A business with bite: Spain’s false teeth success story

A family firm located on the outskirts of Madrid produces 12 million dentures a year for 52 countries

Whether it’s a Vietnamese grandmother or a Peruvian fisherman, if they’re wearing false teeth, the chances are they came from the same Spanish factory. And behind that factory is a love story dating back more than half a century.

Organizing casts of teeth at the Unidesa-Odi plant.
Organizing casts of teeth at the Unidesa-Odi plant.Claudio Álvarez

Back in the 1950s, an 18-year-old girl from the northern town of León saw a classified advertisement for a secretary, applied for the position, and got it. Her boss then fell in love with her, but her father wouldn’t let them get married, so she moved back to her hometown. Her love followed her, and after marrying, they decided to start their own business. And that business turned out to be Spain’s only false teeth factory.

Sixty-four years later and Unidesa-Odi is still Spain’s only denture manufacturer. Based in the Madrid town of Tielmes, it exports to 52 countries. Today, the grandchildren of the star-crossed lovers, Ana María Álvarez and José Domínguez, also work in the business.

When Ana María and her husband started out in the denture industry, false teeth were still made by hand

“When we opened the factory all of the homes in the town put out bunting to celebrate, it was amazing! Before, young women had to move to Madrid to work as housemaids, but once we set up shop… none of the girls ever left again. Actually, a lot of them who started when they were 14 or 15 years old are still here, and now they’re grandmothers,” says Ana María, now aged 87, wiping away a tear. It was the first time in three years she’s been to the factory she created.

“Her girls”, who are now in their seventies, greet her affectionately and some of them call her “grandma.”

She says her husband and business partner, José Domínguez, “who was always working, like a good Galician,” chose Tielmes because it wasn’t so big that other industries would come and it wasn’t so small that they would have trouble finding people to work there, says Ana María. The town, located about 50 kilometers to the southeast of Madrid, has a population of around 2,600.

“All the girls from the town came here. They started really young, then they got married and left,” says José Luis Sanz, head of the pigmentation department.

I’m amazed at how much things have changed… madre mía! Ana María Álvarez, Unidesa-Odi founder

However, not all the women left, Inmaculada Redondo and María Cecilia Redondo, have been working at the factory for 43 years. “It’s great to work with the same people,” they say.

When Ana María and her husband started out in the denture industry, false teeth were still made by hand. Today, a machine she calls the "robot" produces more than 60 a minute.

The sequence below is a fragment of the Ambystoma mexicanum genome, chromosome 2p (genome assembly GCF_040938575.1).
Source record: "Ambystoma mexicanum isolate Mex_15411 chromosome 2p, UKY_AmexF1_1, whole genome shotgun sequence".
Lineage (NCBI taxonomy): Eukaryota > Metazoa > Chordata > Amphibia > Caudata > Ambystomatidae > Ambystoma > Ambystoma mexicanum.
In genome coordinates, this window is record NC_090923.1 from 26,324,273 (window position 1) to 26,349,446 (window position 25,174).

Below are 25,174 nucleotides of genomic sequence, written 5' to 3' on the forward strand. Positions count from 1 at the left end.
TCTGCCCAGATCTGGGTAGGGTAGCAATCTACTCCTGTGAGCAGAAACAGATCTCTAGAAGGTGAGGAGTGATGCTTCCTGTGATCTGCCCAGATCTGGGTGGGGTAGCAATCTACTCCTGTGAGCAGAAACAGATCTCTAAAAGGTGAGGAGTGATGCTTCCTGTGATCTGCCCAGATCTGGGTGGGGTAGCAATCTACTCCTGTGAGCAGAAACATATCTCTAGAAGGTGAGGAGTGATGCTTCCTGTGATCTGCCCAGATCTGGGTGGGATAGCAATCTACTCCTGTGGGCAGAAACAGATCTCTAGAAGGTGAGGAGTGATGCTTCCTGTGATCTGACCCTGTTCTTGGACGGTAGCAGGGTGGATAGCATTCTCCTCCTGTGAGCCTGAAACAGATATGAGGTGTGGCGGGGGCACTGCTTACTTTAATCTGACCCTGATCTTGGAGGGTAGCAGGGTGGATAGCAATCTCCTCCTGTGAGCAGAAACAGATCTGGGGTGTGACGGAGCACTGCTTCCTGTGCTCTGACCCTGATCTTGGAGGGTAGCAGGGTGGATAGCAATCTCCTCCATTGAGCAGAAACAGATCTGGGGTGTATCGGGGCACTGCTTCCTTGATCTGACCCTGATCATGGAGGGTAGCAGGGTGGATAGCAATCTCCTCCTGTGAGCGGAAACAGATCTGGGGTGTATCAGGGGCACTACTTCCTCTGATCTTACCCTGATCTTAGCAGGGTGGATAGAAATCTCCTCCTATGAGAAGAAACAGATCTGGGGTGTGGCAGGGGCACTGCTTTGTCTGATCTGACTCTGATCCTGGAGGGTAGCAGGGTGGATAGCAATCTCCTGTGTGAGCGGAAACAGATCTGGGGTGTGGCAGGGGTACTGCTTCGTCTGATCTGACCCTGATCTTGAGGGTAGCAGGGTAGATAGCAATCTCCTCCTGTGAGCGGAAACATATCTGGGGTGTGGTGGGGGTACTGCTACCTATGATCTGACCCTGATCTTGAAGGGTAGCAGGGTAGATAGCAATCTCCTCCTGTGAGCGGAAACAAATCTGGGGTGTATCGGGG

“I’m amazed whenever I see the robot, and at how much things have changed… madre mía. In the beginning we just mixed a little powder with some liquid in a small cup.”

The company makes a total of 12 million dentures every year.

“Demand depends on the morphology of our clients. African countries ask for whiter teeth that are more of a square shape, while people in Asia like smaller teeth, made of ivory,” Soraya Domínguez, the export manager, explains.

“We have a variety of colors, from very bright to darker. We realized that people from the United States like their teeth really, really white and so we had to create a brighter white for them,” says Soraya’s nephew, Guillermo Domínguez, who heads the development and research department.

The plant is more like a laboratory than a factory. Bottles labeled with the names of chemicals line shelves in the different sections. Other shelves are lined with powders that range from dark brown to phosphorescent fuchsia. Those colors are used to give the teeth their distinct tones. The molds for the teeth look like car clutches and before they put the product in one of the hundreds of boxes for final processing, machines beat and stir the mix as if they were white chocolate bonbons.

Ana María developed much her dental empire alone after her husband died nearly half a century ago. Still vibrant and full of energy, she swims more than half a kilometer in 40 minutes, four times a week.

She quit working nearly 15 years ago when the company was restructured and half of the workers were fired, leaving just 60 workers and the “robot” that produces the teeth. “I couldn’t stay,” she says.

English version: Alyssa McMurtry.

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